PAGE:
In aesthetic terms our idea was to break away from that standardized approach to food and architecture through small actions designed to question it, such as by painting different kinds of fish on the facades of the lodging houses, or through carefully prepared presentations of the dishes eaten by the local population, designed to encourage a new-found appreciation of the local and aesthetic cuisine that has fallen into disuse, perhaps because it’s considered too everyday or normal.
Culinary workshops were held to help service providers hone their cooking skills and improve attention to visitors, by sharing a common interest in talking about and highlighting the possibilities to be found in local ingredients and cuisine in order to add greater value to the local flavors and culture. We therefore set up creative workshops based on the use of local ingredients and focusing on cocktail-making, fish recipes and dish presentation to boost confidence in local expertise and resources. These creative workshops led to greater confidence in broadening the range of dishes by working with the ingredients at hand.

LatinArt:  Tell me about your experience using art in a development project?

Colectivo Mini-mal:  Manuel: Yes, this topic is always a little difficult because one thing is the artistic objective and the other is the artistic experience, so it generates confusion. Also the productive lens in many projects is tenacious. One thinks that the problem in a community is resolved because they increase productivity by a certain amount…because they produce more rice, more cocoa, and more banana. However, the problem is structured in how we perceive ourselves. A community that has confidence in itself, organizes itself and resolves their problems without need for someone else to tell them what they need. The problem is that our vision has been so limited. Obviously there are a lack of opportunities, but, an organized community that recognizes their values can do something about that. I am telling you all this because art has to do with this process of "how do I perceive my reality?" Art is a good mechanism to raise awareness. For example, I can do everything to tell you that mango juice is really good, but my best argument is that you try it. And in this aesthetic space, that has to do with direct contact with tastes, smells and forms, you can achieve an impact. Educational processes in general are implemented as a result of the concept and not the experience. Another example, we want to know a country, so we’re told things that we probably never imagined, but we can’t go visit these places. However, bring a fruit, or an ingredient and this generates a whole other level of understanding that is not conceptual in terms of rational thought, but is aesthetic. It is an experience that one makes through direct contact with their senses. So, on these terms, the processes that we undertake are important, because it doesn’t serve at all to say that Colombian food is good…until you try a plate you don’t know. So art, in principal, is a strategy that goes directly to breaking prejudices, to generating experiences and renewing affective connections with the context. It is not only entertainment.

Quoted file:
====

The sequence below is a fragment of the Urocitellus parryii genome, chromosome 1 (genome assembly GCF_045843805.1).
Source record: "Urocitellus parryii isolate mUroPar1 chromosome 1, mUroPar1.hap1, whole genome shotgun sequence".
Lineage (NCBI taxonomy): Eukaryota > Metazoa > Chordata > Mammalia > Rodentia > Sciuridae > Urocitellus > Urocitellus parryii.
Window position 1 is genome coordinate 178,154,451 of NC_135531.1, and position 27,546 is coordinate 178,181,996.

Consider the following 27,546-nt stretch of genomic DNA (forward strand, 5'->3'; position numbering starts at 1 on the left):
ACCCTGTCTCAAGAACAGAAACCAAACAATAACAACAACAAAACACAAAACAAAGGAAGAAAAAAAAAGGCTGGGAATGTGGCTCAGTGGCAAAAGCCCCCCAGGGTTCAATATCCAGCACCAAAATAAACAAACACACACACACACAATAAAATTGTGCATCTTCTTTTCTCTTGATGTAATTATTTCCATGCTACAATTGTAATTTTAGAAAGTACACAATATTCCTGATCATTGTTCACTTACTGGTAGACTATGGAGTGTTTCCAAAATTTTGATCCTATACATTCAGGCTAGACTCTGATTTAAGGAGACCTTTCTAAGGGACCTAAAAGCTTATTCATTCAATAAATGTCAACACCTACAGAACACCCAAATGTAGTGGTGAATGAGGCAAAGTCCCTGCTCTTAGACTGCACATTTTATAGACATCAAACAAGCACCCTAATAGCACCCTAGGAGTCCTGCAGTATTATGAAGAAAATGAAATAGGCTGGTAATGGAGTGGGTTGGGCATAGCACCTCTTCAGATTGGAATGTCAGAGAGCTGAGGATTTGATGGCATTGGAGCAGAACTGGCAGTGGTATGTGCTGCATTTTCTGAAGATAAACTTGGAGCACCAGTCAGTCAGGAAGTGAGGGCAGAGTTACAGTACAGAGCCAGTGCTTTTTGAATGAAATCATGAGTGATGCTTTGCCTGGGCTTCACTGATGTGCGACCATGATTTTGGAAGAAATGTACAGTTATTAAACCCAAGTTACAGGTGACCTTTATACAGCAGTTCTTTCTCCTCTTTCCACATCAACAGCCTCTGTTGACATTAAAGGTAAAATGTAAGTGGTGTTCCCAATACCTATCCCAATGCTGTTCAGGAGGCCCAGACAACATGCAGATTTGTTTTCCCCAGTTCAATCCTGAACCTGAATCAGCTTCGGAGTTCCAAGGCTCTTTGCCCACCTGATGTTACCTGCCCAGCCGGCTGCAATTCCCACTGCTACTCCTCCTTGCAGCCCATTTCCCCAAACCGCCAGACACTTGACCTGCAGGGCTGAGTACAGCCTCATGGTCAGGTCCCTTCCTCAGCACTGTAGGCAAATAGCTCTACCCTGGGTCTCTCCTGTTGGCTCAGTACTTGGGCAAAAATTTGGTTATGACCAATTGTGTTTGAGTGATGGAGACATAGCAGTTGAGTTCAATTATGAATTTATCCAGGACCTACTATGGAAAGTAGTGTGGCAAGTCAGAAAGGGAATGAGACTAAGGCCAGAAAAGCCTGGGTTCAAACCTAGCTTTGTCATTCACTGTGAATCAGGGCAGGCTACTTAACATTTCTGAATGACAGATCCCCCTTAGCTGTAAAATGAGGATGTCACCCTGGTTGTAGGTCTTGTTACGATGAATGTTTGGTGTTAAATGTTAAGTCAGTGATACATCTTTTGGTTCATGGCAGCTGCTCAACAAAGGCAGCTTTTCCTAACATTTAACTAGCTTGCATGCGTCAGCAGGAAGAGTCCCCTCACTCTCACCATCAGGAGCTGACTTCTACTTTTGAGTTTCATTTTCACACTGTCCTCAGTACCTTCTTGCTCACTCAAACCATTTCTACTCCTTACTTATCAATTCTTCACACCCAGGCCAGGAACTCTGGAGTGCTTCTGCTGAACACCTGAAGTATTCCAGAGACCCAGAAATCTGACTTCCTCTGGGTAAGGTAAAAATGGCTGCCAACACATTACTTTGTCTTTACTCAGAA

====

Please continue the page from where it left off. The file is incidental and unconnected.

LatinArt:  Tell me about your clients. And, what is the interaction with the client like?

Colectivo Mini-mal:  Manuel: All types of clients, middle class, students, professionals, people from cultural and political sectors, and artists in general come here. A diverse public visits our restaurant and we want them to know a lot about the ingredients. There is always a high level of communication, as we want to raise awareness. If you try a fruit that looks good and then I tell you that it comes from the Amazon, it is more likely that you will support conservation efforts in the Amazon or at least, that you stop thinking about it as an inhospitable or aggressive place. If the plate has a sophisticated taste, you start to realize that there is a culture that doesn’t only have primitive knowledge, but values that deserve to be respected. This direct contact gives you the esthetic experience and the stories that we tell, become an educational process. People come to our restaurant because it is good, but also because of its purpose to define identity and culture.